The eyes are constantly exposed to the outside environment, so it's no wonder that they occasionally get infected. Most eye infections are fairly benign, but sometimes, they can be serious enough to warrant a quick trip to the eye doctor. Here are some of the most common types of infections you may encounter, along with information about their typical severities.
Even eye doctors use this term, but it is actually a word that can describe any eye infection that turns the whites of the eyes pink. Conjunctivitis is another term for this type of infection. Both refer to some of the hallmark signs of this type of infection. It turns the eye pink, and it affects the conjunctiva - the moist membrane that covers the outside of the eyeball and the insides of the eyelids.
A stye is an infection of the eyelid. It typically presents as a pimple or boil at or near the edge of the lid. These can annoy you by sticking out into your field of vision or by scraping your eyeball when you blink. Pain ranges from none to significant, depending on factors like stye size, the infectious agent involved, and the precise location on the eyelid.
This infection affects the cornea and often attacks contact lens wearers. It can be caused by viruses, bacteria, or even water-borne parasites.
The uvea is the central part of your eye, and an infection here is called uveitis. The risk of getting it is increased if you have lupus, rheumatoid arthritis, or another inflammatory disease.
It's rare for the eye to be infected with fungus, but when it happens, it can be very serious. Often, the fungi get into the eye through a scratch or poke from a thorn or other contaminated plant part. They can also enter along with other contaminated items, such as improperly cleaned contact lenses or unsterile eye drops. To reduce the risk of infection, always make sure your eye care products are clean before putting them in your eyes.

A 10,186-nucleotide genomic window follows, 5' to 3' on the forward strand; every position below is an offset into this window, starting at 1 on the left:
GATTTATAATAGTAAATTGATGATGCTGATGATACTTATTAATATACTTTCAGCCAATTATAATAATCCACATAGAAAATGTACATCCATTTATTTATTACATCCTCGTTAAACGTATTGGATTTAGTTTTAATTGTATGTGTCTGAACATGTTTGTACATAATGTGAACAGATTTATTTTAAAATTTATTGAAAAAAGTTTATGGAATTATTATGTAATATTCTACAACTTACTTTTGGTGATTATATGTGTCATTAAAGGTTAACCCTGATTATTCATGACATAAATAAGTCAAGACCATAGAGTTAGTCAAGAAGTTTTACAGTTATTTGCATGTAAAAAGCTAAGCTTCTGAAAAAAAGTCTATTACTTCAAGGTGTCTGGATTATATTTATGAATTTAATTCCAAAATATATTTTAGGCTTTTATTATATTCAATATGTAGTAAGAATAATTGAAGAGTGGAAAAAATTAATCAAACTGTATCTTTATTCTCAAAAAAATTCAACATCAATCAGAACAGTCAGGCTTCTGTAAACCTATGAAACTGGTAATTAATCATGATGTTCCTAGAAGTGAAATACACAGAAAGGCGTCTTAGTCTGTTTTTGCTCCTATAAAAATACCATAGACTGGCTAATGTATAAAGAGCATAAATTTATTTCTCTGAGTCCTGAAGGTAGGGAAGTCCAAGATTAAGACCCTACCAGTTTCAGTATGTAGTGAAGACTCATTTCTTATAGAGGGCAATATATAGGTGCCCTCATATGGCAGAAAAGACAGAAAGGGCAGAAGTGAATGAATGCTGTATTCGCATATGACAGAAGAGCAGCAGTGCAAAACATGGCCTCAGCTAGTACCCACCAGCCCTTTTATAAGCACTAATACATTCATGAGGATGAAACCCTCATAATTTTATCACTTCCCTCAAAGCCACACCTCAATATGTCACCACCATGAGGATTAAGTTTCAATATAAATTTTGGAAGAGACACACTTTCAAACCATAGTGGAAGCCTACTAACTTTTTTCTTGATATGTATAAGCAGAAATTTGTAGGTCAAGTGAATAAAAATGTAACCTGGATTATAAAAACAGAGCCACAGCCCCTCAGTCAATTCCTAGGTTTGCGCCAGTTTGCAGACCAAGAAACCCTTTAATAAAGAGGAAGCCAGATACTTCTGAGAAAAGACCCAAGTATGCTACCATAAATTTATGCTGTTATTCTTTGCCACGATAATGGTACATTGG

Regardless of the organisms causing the infection, there are common symptoms to look out for. These include:
Discharge from the eye that is especially copious and forms a glue-like crust overnight
Discharge that is an unhealthy color, such as green or white
Extreme sensitivity to light
Pink eye whites
A pimple on the eyelid, whether visible or felt by touch
Not all infections produce every listed symptom. In fact, it's fairly rare to get them all. However, pain, redness or pinkness, and general eye discomfort are all very common indicators.
If you think you have an eye infection, you should see your optometrist in College Station TX right away. While it's true that many cases of pinkeye will go away on their own within a few days, it's also possible that a sight-threatening microbe has taken hold. Going to the eye doctor will result in an educated diagnosis and the appropriate treatment. Even if it does turn out to be a case of normal pinkeye, the doctor can give you eye drops or other medications to reduce discomfort as it heals.
If your eyes have been bothering you in any way, make an appointment with us here at Urban Optics. We'll fit you in right away so we can diagnose and treat the problem in a timely and effective way. Not only will this help your eyes heal, but it will also give you the peace of mind of knowing exactly what is going on with your eyes.